North Smithfield EMT on probation for striking woman during August arrest

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NORTH SMITHFIELD – An EMT who reportedly struck an arrested woman during a chaotic incident in August has been placed on a six month disciplinary probation by the Rhode Island Department of Health.

William LaBarre of North Smithfield Fire & Rescue Service was responding to a call at police headquarters Monday, Aug. 8 after a woman, who had been arrested following a fight at the Hilltop Inn, passed out while in custody.

Mariah Dubois, 20, of Woonsocket, was ultimately charged with assault of a police officer and other official, along with two counts of disorderly conduct, obstructing an officer and resisting arrest.

NRI NOW reported on the arrest in September, obtaining a copy of the police report, which detailed the incident in which Dubois fought first with another motel patron and then with officers, according to police.

One in custody, Dubois told officers she was having an asthma attack and began going in and out of consciousness, according to the arrest report. A rescue was called, and she kicked Labarre while being secured to a stretcher in the ambulance. He responded by calling her an expletive and striking her in the leg with a closed fist.

She kicked at him again several times, eventually striking the EMT with enough force to push him out of the open doors of the rescue and onto the ground. LaBarre reportedly tried to get back into the rescue but was held back by police.

Health Department Emergency Medical Services Chief Jason Rhodes said that LaBarre’s behavior “constitutes unprofessional conduct,” in a consent agreement placing the EMT on a six month probation.

According to reports this week, LaBarre was initially criminally charged with simple assault and battery and disorderly conduct, but Attorney General Peter Neronha’s office dismissed the charges.

A grand jury, meanwhile, declined to indict Dubois, but she was held due to probation from a previous arrest.

In the consent agreement with the Health Department from Dec. 12, LaBarre was ordered to review EMS protocols and submit quarterly reports on his conduct and performance. He also reportedly attended anger management and de-escalation trainings.

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7 COMMENTS

  1. Mary, is it possible for you to be positive? always adding nothing but criticism. a great Monday morning quarterback. please find something that makes you happy this year. your negativity is not something the world needs right now.

  2. Maybe time to retire. Not worth the hassle to defend yourself like that on a job anymore. Getting worse and worse out there. I am seeing more and more police, nurses and doctors losing the will to care for others as they once did, just retire or do minimum safer work like teaching part time. If she had had a concealed knife for example, what then. Glad he did not hit his head flying out the door. Unbelievable stuff.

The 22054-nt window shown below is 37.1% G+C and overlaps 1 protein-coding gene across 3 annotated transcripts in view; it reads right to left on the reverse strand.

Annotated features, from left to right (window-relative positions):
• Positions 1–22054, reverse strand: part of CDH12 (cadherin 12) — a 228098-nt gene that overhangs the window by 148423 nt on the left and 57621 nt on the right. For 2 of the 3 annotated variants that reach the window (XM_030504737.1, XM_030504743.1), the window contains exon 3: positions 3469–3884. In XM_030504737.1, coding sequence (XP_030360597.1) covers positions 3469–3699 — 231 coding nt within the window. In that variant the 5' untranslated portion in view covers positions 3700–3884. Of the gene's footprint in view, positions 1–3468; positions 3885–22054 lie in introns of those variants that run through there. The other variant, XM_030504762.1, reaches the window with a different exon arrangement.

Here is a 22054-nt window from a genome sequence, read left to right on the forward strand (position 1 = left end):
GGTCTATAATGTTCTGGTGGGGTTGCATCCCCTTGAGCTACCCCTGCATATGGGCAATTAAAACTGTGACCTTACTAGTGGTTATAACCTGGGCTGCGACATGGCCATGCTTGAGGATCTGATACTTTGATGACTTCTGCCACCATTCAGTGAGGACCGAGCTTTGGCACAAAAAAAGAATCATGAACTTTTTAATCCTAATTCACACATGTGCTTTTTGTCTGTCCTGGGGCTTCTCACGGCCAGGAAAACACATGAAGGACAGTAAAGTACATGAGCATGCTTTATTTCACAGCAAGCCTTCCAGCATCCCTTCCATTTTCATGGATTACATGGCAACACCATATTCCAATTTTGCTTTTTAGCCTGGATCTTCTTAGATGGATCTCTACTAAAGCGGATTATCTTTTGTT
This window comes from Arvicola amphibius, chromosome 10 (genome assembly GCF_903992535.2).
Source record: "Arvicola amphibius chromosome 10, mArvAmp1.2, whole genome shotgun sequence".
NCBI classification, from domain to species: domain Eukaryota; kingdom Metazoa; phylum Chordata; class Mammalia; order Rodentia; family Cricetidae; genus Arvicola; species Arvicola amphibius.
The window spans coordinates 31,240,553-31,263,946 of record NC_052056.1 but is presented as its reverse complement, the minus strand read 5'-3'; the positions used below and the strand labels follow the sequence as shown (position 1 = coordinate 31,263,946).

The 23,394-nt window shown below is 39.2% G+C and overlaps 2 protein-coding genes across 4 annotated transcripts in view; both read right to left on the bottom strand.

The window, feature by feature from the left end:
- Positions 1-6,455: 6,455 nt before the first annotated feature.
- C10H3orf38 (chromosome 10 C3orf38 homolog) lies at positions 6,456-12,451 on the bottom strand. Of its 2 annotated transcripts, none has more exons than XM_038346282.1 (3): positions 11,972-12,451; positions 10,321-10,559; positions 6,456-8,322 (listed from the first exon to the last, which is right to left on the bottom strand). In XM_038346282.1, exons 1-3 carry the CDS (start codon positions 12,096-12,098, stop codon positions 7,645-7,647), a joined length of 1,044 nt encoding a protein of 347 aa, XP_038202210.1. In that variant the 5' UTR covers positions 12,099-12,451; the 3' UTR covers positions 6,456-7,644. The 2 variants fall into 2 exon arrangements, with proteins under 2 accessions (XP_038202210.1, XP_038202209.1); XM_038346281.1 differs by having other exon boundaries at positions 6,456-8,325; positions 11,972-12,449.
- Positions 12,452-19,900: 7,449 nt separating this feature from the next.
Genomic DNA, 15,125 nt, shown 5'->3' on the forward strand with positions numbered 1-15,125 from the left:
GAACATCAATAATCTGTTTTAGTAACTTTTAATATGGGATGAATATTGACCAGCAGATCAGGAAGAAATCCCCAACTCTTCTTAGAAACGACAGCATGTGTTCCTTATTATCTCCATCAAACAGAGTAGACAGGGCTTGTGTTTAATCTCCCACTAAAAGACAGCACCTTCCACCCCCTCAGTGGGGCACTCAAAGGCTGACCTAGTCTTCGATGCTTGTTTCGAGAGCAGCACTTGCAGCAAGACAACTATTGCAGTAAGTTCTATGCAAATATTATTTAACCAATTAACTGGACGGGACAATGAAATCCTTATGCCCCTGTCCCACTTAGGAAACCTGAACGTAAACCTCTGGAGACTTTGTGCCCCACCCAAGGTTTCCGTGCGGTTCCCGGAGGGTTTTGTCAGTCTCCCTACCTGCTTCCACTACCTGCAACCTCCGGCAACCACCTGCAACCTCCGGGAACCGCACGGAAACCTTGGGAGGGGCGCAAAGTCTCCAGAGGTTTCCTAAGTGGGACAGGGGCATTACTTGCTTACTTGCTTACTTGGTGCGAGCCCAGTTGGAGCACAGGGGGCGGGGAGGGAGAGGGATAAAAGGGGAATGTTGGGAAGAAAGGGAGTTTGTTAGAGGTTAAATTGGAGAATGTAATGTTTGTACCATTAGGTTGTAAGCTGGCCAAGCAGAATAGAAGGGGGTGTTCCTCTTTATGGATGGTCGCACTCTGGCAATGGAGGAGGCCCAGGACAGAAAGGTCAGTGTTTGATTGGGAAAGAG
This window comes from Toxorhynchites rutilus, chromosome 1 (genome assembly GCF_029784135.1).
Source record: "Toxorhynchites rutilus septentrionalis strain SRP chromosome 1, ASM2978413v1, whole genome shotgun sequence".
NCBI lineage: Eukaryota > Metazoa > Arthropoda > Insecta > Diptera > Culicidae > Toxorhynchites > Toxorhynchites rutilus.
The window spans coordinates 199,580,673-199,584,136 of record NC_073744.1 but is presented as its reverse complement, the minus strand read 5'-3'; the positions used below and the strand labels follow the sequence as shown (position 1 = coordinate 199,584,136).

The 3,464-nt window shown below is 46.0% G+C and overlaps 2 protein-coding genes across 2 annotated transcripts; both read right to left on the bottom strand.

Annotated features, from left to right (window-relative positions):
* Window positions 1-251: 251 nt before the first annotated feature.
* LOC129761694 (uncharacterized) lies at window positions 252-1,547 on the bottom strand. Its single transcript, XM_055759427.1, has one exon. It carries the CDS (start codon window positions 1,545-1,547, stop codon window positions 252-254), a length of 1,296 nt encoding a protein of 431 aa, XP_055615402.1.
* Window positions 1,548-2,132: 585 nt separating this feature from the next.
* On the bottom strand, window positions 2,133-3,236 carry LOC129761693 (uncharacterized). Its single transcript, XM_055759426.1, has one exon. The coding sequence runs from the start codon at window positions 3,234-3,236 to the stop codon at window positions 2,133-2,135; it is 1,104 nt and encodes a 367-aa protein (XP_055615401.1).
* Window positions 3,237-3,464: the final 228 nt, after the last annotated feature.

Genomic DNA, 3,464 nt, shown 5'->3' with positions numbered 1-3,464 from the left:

• A six year old just shot a teacher in Newport News, VA. Suggesting a person become a teacher as it is “minimum, safer work,” leads me to believe that you never spent anytime in the classroom. Teaching is an incredibly difficult job and we do not have enough of them. Many teachers are underpaid and protected only by SRO’s that are now stationed in schools and the vast majority of teachers are women. Please review the federal statistics on violence in the classroom. And don’t forget Columbine, Sandy Hook and Uvalde and then let me know, just how much safer teachers are.

      • My friends who are doctors and nurses teach at the collegiate level…..another just left to do just that also…and my child too. Kindly do not be rude, ask questions before attacking on what exactly I was referring to and in what capacity. Thank you.

        • Respectfully, Ida, I know people in those very same positions. You referenced educating as safer work. I pointed out that it was not. My parents were educators and I spent time in the classroom also. My comments were not intended as rudeness, just factual. And I applaud your child for choosing to educate others. It is a very challenging profession at any level. And reference the EMT, he assaulted a patient. He deserved the discipline that was given.

          • I never disputed any discipline…just suggested he retire if the challenge is too great now with the increasing culture, seek other options, a personal decision.…and I will not dispute that colleges and universities have their own set of issues. But from facts, seem to be safer than elementary and high schools, some more than others.
            As far as medical, after 40 yrs in the profession, with all the stress and illnesses now, and having worked in multiple states, in multiple capacities, it too wears a person as education does. Burn out.
            But I will say again, not all schools are unsafe, period. Unless you have worked in multiple states, multiple capacities, your experience is limited to your area. If you feel you can supply the stats relevant to all states, all schools, due to your experience there, then please do so.
            Nor will I kick a man when he is down, because we do not know all the facts. I respect those closest to him in having made their decisions as to his discipline. Yes, it was a patient in serious distress, and he lost it. How many hrs had he worked? Their shifts are sometimes quite long, tedious, and away from home a day or two at a time. I do not know his individual schedule, can only go by my firefighter EMT/Paramedic friends. Lending some empathy goes a long way. Nuf said.

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